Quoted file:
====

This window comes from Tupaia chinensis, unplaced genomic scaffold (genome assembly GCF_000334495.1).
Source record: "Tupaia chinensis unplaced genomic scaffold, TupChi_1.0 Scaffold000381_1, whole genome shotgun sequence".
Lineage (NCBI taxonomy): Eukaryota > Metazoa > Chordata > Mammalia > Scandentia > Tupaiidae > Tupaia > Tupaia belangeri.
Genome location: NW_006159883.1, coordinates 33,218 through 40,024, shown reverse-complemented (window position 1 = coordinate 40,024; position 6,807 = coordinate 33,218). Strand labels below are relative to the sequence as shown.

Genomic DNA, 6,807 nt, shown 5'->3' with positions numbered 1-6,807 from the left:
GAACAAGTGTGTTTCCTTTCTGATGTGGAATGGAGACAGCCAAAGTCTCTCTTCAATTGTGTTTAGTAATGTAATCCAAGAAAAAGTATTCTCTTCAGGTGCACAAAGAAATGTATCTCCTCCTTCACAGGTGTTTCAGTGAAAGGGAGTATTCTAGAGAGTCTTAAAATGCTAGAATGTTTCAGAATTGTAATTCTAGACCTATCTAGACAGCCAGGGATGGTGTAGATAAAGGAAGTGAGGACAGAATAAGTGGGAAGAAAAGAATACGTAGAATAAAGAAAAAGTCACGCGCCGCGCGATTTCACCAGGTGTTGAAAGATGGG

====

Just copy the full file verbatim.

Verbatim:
This window comes from Tupaia chinensis, unplaced genomic scaffold (genome assembly GCF_000334495.1).
Source record: "Tupaia chinensis unplaced genomic scaffold, TupChi_1.0 Scaffold000381_1, whole genome shotgun sequence".
Lineage (NCBI taxonomy): Eukaryota > Metazoa > Chordata > Mammalia > Scandentia > Tupaiidae > Tupaia > Tupaia belangeri.
Genome location: NW_006159883.1, coordinates 33,218 through 40,024, shown reverse-complemented (window position 1 = coordinate 40,024; position 6,807 = coordinate 33,218). Strand labels below are relative to the sequence as shown.

Genomic DNA, 6,807 nt, shown 5'->3' with positions numbered 1-6,807 from the left:
GAACAAGTGTGTTTCCTTTCTGATGTGGAATGGAGACAGCCAAAGTCTCTCTTCAATTGTGTTTAGTAATGTAATCCAAGAAAAAGTATTCTCTTCAGGTGCACAAAGAAATGTATCTCCTCCTTCACAGGTGTTTCAGTGAAAGGGAGTATTCTAGAGAGTCTTAAAATGCTAGAATGTTTCAGAATTGTAATTCTAGACCTATCTAGACAGCCAGGGATGGTGTAGATAAAGGAAGTGAGGACAGAATAAGTGGGAAGAAAAGAATACGTAGAATAAAGAAAAAGTCACGCGCCGCGCGATTTCACCAGGTGTTGAAAGATGGG